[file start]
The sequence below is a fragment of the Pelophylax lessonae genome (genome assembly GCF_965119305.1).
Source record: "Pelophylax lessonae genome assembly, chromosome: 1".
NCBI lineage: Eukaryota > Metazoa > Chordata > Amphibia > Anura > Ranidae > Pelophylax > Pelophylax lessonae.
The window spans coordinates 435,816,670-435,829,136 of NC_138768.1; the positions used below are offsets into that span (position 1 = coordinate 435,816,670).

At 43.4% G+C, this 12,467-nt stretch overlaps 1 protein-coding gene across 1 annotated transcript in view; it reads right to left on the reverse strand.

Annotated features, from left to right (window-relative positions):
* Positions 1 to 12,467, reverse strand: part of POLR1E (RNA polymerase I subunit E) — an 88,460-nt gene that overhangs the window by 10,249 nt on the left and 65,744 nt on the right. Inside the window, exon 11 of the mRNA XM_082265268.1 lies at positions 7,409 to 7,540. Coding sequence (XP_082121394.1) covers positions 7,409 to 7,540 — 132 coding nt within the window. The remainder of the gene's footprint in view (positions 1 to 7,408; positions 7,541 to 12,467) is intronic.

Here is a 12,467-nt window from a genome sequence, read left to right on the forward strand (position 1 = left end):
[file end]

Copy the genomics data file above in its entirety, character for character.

The sequence below is a fragment of the Pelophylax lessonae genome (genome assembly GCF_965119305.1).
Source record: "Pelophylax lessonae genome assembly, chromosome: 1".
NCBI lineage: Eukaryota > Metazoa > Chordata > Amphibia > Anura > Ranidae > Pelophylax > Pelophylax lessonae.
The window spans coordinates 435,816,670-435,829,136 of NC_138768.1; the positions used below are offsets into that span (position 1 = coordinate 435,816,670).

At 43.4% G+C, this 12,467-nt stretch overlaps 1 protein-coding gene across 1 annotated transcript in view; it reads right to left on the reverse strand.

Annotated features, from left to right (window-relative positions):
* Positions 1 to 12,467, reverse strand: part of POLR1E (RNA polymerase I subunit E) — an 88,460-nt gene that overhangs the window by 10,249 nt on the left and 65,744 nt on the right. Inside the window, exon 11 of the mRNA XM_082265268.1 lies at positions 7,409 to 7,540. Coding sequence (XP_082121394.1) covers positions 7,409 to 7,540 — 132 coding nt within the window. The remainder of the gene's footprint in view (positions 1 to 7,408; positions 7,541 to 12,467) is intronic.

Here is a 12,467-nt window from a genome sequence, read left to right on the forward strand (position 1 = left end):